All the bigger boxes must also meet appearance and up-keep standards for as long as the store stands, occupied or not. And they must also guarantee roads adequate to the traffic they generate.

Wal-Mart was never named on the record during the hour-and-a half discussion and vote. But the new rules effectively return both its Dunkirk and Prince Frederick plans to the drawing board.

All of Calvert’s existing biggest boxes but one, Sneade’s in Owings, fit neatly in the new order:

1. Wal-Mart, Prince Frederick: 91,400

2. Kmart, Prince Frederick: 86,500

3. Safeway, Prince Frederick: 55,300

4. Giant, Prince Frederick: 52,400

5. Safeway, Dunkirk: 48,800

6. Food Lion, Prince Frederick: 37,900

7. Food Lion, Solomons: 37,200

8. Peebles, Prince Frederick: 35,000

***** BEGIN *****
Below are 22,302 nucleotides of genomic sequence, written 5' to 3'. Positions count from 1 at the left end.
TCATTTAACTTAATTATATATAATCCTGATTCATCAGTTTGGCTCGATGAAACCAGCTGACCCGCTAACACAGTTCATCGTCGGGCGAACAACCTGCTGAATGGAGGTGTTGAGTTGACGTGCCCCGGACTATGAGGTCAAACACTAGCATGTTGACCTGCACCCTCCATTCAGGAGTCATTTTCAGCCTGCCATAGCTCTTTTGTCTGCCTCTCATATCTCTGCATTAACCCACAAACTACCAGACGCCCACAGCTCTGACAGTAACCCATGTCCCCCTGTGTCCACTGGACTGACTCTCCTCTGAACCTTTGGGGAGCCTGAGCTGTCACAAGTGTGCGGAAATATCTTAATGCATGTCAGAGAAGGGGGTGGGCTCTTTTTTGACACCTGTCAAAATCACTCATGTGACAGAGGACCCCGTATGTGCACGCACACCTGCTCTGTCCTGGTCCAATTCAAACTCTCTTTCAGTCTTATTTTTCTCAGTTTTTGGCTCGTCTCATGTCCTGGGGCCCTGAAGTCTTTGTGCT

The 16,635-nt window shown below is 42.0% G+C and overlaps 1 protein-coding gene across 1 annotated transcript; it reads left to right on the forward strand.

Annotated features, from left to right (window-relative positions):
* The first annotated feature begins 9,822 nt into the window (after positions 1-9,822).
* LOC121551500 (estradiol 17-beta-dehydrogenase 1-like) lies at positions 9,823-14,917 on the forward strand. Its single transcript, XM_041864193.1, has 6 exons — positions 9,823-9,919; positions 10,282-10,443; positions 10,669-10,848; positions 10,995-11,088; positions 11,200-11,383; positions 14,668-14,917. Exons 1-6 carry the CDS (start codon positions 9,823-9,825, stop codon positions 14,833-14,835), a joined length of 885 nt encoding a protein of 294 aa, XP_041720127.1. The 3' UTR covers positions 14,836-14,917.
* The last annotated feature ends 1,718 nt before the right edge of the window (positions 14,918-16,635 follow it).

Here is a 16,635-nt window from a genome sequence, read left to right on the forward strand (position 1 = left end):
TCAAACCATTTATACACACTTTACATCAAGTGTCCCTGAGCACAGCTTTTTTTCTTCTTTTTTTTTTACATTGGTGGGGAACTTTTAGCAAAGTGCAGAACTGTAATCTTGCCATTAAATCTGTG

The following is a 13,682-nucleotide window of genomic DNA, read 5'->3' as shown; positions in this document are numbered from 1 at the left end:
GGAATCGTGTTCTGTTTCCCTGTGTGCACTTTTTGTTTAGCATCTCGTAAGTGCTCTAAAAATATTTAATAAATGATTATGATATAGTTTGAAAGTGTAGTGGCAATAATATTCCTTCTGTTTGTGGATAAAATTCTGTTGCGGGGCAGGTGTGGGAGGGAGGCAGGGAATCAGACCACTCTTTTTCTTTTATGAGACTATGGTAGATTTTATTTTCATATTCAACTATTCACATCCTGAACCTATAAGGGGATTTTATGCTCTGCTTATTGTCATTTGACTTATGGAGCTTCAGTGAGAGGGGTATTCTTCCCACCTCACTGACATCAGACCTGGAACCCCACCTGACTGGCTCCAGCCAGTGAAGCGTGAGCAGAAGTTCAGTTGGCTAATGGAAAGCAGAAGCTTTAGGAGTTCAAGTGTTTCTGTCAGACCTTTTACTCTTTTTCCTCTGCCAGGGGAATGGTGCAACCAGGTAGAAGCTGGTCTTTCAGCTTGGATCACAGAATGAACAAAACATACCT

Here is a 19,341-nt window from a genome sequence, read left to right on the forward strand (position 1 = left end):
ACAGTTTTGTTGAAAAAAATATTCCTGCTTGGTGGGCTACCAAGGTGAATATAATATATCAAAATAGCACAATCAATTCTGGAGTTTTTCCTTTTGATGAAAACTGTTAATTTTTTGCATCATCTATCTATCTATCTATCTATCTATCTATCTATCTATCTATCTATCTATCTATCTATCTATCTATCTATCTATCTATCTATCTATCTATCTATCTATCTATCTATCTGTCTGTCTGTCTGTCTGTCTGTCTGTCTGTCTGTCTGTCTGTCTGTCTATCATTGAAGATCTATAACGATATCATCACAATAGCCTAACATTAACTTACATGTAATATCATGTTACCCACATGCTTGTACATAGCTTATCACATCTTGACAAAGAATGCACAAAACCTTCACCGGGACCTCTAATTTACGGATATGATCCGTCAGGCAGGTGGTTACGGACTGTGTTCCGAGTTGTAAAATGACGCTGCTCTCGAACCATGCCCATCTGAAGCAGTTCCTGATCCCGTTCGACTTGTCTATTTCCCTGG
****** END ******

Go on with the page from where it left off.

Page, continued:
9, 10. Sneade’s Hardware in Owings and Lusby, each about 22,000.
—SOM with Lauren Silver

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Ask the Plant Professor

Gardening with a Gentle Touch

Q I would like a natural recipe for killing weeds in flower beds and borders.

A It is possible to kill some weeds with acetic acid — vinegar. Grocery-store vinegar is five percent acetic acid. Products with higher concentrations will kill plants more rapidly. Because vinegar kills foliage, roots may survive and tough perennial weeds will reappear.

You can smother weeds very effectively by layering the site with three or four layers of overlapping newspaper. Hold down the paper with mulch or grassclippings. Cardboard also works, as does plastic, but plastic doesn’t decompose and removing it can be a nuisance.

Q I have a small pear tree that had the bark scraped off a six-inch area. What can I treat this area with?

A Research shows that products applied to plant wounds actually slow the healing process. Wound paint or dressing hinders the tree from forming its own callus tissue and sealing the damaged area. Diseases and insects can still infest an area under wound paint. Trim off dangling scraps of bark around your tree’s wound. Otherwise let the tree heal itself.